The Dream of Mercury-Free Dentistry Is Becoming Reality Around the World

Dentistry has a huge role to play in limiting the use of mercury. After all, it’s one of the greatest sources of mercury pollution today, contributing about 100 tons of the neurotoxin each year. It’s one reason our office is mercury-free and mercury-safe, and why each year we recognize Mercury-Free Awareness Week each summer in hopes that others will follow the lead of practices like ours. 

While our country as a whole has a long way to go – a bit odd, considering that the US was the first nation to sign onto the global mercury treaty known as the Minamata Convention – there are still plenty of victories to celebrate this year both around the world and here at home. Let’s take a look at just a few of these.  


This past July, the Philippines became the 123rd country to ratify the Minamata Convention. The nation’s Department of Health also recently signed an administrative order immediately banning the use of amalgam in pregnant women, children under the age of 14, breastfeeding mothers, and persons with compromised renal and immune systems.  


“This sets a remarkable precedent,” said Lee Bell of the International Pollutants Elimination Network, “and really pushes the agenda further for international negotiations where it can be shown that mercury-free dental healthcare is possible.” 

UN Minimata convention signTanzania 

Meanwhile, Tanzania has adopted a policy this year that’s even more stringent than Europe’s current ban on amalgam use in children under 15 and pregnant women. Their new guidelines now ban amalgam use for all children and all women of childbearing age. 

“There is no point of taking risk,” note the guidelines, “given the well documented adverse outcomes of the mercury intoxication and the fact that no level of mercury is safe in [the] human body.”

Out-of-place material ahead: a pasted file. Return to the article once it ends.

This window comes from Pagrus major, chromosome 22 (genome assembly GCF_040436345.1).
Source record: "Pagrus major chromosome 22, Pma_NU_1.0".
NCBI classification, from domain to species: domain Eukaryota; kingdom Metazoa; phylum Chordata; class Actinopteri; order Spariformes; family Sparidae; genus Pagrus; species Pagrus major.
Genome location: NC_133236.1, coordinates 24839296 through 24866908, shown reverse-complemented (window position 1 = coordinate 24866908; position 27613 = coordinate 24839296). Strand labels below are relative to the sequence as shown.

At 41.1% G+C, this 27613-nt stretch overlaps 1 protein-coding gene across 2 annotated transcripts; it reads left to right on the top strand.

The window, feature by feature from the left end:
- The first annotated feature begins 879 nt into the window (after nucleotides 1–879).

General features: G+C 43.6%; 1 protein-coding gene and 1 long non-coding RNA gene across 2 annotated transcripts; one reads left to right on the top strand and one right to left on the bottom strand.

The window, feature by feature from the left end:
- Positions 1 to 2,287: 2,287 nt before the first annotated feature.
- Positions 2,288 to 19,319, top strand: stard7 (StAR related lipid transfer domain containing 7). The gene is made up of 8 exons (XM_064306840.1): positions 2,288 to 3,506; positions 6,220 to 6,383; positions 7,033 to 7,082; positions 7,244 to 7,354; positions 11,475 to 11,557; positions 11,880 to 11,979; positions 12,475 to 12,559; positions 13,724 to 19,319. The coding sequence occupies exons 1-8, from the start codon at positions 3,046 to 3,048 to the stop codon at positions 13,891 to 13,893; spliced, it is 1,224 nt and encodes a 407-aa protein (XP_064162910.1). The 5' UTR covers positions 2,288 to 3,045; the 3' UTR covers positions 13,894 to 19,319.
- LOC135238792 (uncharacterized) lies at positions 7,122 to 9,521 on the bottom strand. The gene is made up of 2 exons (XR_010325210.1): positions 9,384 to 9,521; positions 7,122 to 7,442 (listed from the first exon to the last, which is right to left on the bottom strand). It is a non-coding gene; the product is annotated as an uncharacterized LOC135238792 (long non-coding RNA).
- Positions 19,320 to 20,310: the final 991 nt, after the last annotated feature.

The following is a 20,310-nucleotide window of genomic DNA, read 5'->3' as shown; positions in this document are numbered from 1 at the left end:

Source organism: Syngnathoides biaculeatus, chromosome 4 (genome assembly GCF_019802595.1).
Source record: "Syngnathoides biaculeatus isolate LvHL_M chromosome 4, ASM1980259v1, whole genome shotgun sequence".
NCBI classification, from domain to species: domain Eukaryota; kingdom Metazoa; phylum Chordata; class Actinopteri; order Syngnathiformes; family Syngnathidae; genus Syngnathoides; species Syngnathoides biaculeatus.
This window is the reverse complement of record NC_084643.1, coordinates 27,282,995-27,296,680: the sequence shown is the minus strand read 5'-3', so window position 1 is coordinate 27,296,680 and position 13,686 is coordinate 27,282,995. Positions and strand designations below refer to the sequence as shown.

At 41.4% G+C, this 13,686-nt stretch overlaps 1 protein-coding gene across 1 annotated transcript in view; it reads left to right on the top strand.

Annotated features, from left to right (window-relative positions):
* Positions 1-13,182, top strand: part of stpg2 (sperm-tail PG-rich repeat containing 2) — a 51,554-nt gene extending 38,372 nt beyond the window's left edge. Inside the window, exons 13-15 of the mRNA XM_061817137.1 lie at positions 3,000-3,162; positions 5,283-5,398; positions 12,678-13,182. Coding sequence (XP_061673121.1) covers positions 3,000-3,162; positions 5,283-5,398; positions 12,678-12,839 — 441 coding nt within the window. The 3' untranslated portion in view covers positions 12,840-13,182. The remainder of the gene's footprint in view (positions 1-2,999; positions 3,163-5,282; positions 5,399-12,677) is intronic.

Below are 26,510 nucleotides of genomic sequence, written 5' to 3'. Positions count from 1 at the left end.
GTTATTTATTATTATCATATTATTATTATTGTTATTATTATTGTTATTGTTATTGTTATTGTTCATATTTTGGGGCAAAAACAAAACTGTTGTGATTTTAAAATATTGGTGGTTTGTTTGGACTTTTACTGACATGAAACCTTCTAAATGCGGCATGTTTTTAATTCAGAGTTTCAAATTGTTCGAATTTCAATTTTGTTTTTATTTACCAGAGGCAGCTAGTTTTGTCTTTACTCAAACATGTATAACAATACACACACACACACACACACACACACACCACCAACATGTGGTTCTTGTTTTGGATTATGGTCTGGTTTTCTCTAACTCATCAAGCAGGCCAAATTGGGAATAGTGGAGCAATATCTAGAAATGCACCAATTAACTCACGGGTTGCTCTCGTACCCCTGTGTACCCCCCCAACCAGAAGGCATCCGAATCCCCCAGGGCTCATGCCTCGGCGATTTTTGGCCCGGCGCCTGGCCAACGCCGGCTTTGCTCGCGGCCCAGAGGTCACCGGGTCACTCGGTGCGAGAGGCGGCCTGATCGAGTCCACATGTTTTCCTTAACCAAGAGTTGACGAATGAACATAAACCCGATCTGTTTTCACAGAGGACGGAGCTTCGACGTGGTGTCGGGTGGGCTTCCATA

United States

While the US is far behind the curve in limiting amalgam use, our country did take an important step this year toward at least protecting the environment: Now, most dentists must follow the EPA’s amalgam separator rule. 

With a few special exceptions, dental offices must have these units installed to keep mercury out of the water supply. Additionally, they’re no longer allowed to flush amalgam down drains or use bleach or chlorine-based cleaners that may break down solid mercury caught in traps or vacuum lines. 

As ever, Consumers for Dental Choice continues to do great work in taking on the pro-amalgam establishment in the fight for a mercury-free future. 

In Maine, the group successfully petitioned to enact legislation requiring dentists to disclose amalgam’s risks and the availability of mercury-free fillings. They must also get written consent from the patient or parent/guardian before placing mercury amalgam.

“The consumers of Maine are the winners,” said Charlie Brown, Executive Director of Consumers for Dental Choice.

With the new rule, they will get the facts – and informed consumer choice leads straight to mercury-free dentistry!

mercury-free signNow the group is expanding efforts to other states. In Wisconsin, for instance, they found a state law that prohibits the sale of children’s products that contain elemental mercury and are now arguing an amalgam ban for that population. They’re also seeking disclosure and consent rules similar to those in Maine. 

In Connecticut, the group is challenging state regulations that only cover amalgam fillings for adult Medicaid recipients and expel mercury-free dentists from its Medicaid program. Such denial of choice is common for groups subject to government dental plans – not just Medicaid/Medicare patients, but also those in the military, veterans, and Native Americans covered by the Indian Health Service.

That’s another reason Fremont Natural Dentistry salutes these achievements and supports Consumers for Dental Choice in their continued efforts. If you’re interested in taking action against the use of mercury amalgam, there are many ways you can help too.

Everyone deserves mercury-free, mercury-safe dentistry, no matter where you live or who you are. 


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